T cells engaging TCR-specific stimulatory antibodies on a coverslip establish contact through protruding filopodia and lamellipodia (Bunnell et al., 2001). These contacts trigger dramatic cytoskeletal alterations which result in the spreading of the T cells across the coverslip and the development of a peripheral actin-rich zone (Video 1, available at http://www.jcb.org/cgi/content/full/jcb.200203043/DC1). To determine if structures rich in filamentous actin initiate T cell coverslip contacts, we imaged EGFP-actin within the contact while collecting interference reflection microscopy (IRM) images of the contact. As shown in Fig. 1, the tips of projecting lamellipodia (top) are clearly associated with darker structures corresponding to points of close contact (bottom). Thus, actin-dependent protrusive structures may promote the formation of tight contacts between the T cell and coverslip.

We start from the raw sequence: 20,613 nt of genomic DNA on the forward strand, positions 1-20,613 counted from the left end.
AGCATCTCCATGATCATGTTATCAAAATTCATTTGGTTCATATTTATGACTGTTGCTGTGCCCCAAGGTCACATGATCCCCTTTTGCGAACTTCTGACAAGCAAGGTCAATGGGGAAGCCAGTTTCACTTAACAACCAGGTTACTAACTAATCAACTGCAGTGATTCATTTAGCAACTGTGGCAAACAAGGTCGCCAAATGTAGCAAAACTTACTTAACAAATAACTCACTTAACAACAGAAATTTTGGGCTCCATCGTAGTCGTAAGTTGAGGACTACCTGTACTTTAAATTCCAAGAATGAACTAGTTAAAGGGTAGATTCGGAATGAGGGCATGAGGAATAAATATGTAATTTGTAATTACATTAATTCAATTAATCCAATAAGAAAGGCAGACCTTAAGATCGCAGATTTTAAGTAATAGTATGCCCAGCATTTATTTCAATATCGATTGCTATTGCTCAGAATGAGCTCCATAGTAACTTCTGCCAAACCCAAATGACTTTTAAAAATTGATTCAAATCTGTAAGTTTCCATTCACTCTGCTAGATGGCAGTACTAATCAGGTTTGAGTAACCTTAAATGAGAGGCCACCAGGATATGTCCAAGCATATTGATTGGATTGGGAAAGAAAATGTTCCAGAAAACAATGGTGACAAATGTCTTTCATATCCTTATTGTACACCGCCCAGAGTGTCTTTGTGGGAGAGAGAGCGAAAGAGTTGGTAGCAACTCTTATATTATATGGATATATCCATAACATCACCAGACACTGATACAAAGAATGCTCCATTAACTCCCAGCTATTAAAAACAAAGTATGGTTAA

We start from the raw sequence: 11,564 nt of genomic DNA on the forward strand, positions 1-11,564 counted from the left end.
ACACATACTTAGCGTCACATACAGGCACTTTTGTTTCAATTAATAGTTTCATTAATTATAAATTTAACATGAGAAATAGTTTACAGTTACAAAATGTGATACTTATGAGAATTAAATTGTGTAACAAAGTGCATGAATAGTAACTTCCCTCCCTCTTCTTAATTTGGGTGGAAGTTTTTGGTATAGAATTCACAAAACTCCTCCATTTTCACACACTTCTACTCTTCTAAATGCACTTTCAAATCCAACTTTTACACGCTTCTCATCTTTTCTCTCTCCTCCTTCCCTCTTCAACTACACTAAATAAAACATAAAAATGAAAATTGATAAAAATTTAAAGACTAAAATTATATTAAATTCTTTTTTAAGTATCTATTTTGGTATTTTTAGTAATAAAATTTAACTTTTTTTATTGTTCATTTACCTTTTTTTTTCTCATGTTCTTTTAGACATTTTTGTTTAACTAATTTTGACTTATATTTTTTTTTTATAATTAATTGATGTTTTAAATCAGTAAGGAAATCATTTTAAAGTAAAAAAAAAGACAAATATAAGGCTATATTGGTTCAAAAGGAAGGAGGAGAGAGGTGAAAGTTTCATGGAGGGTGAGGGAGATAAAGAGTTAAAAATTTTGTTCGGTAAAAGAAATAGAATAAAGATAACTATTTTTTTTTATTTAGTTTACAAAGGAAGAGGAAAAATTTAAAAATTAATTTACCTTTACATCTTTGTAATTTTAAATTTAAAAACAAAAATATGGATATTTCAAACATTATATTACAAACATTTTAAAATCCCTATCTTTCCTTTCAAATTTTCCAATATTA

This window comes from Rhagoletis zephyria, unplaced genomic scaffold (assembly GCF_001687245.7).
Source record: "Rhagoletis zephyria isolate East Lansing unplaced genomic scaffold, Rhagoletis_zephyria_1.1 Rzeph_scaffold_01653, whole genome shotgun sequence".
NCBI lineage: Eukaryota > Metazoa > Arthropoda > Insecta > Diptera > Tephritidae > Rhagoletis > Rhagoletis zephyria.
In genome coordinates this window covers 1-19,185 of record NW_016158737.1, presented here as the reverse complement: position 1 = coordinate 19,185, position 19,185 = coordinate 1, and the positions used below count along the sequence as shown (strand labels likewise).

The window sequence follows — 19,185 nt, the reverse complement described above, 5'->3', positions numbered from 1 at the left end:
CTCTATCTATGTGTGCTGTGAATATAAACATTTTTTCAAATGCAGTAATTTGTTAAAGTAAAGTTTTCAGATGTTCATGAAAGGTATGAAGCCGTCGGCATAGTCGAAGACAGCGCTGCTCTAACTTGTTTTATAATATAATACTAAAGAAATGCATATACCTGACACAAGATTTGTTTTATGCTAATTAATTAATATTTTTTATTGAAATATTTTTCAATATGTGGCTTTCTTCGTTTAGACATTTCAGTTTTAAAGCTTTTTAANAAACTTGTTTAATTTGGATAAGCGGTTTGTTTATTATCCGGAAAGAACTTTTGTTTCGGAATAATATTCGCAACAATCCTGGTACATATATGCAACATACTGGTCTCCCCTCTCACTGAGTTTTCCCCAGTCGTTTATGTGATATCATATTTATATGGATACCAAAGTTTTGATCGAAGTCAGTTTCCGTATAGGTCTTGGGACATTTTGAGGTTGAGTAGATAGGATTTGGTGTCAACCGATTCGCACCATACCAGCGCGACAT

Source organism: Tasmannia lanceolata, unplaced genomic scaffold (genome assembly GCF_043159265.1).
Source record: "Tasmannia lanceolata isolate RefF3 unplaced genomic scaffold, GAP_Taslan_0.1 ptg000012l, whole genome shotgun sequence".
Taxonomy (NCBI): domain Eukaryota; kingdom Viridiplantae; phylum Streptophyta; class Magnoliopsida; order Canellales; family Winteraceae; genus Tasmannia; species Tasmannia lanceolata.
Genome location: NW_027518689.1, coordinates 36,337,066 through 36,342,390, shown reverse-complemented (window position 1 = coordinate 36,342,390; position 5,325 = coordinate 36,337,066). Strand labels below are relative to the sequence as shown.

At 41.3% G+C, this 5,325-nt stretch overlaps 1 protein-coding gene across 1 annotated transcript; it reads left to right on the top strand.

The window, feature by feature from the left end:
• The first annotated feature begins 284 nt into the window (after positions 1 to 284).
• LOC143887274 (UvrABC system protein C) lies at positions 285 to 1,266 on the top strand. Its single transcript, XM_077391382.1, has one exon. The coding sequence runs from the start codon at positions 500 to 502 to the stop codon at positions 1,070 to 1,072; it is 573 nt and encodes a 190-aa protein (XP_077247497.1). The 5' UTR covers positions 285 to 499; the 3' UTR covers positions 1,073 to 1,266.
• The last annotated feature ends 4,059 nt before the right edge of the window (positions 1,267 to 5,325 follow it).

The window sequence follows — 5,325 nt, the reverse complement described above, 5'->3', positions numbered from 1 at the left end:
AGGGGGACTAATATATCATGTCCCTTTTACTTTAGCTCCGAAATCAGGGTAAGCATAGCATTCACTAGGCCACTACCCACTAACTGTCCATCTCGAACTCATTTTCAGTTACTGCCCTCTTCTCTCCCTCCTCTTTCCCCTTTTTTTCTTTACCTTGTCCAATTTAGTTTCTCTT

To determine whether TCR-dependent signals are initiated in these close contacts, we tracked the sub-cellular localization of the subunits of the TCR. T cells were introduced into chambered stimulatory coverslips, fixed at various times after plating, and processed for immunofluorescence. TCRζ and Vβ8, the TCRβ chain present in Jurkat T cells, are observed in clusters 0.5–1.0 μm in size shortly after T cell coverslip contact (Fig. 2 A, left). These clusters colocalize with the tight contacts (darker spots) observed by IRM (Fig. 2 A, center and right, overlaid images). Cluster-containing conjugates begin to appear within seconds of plating the T cells onto the coverslip, and the number of detectable clusters in an individual cell reaches a maximum within 3 min, when the T cell coverslip contact reaches its maximum extent (Bunnell et al., 2001). These TCR-containing clusters persist in T cells plated for up to 20 min before fixation (unpublished data). The recruitment of the TCR into these tight contacts is specific, as a control protein composed of the extracellular and transmembrane domains CD25 joined to a cytoplasmic EGFP tag (Tac-EGFP), is not clustered under these conditions (Fig. 2 B, top). Similarly, the recruitment of the TCR into tight contacts requires TCR engagement, as the TCR is not clustered when Tac-EGFP–expressing Jurkat T cells are plated on coverslips coated with antibodies to CD25 (Fig. 2 B, bottom). These observations establish that ligated TCRs are rapidly and specifically clustered in close contacts.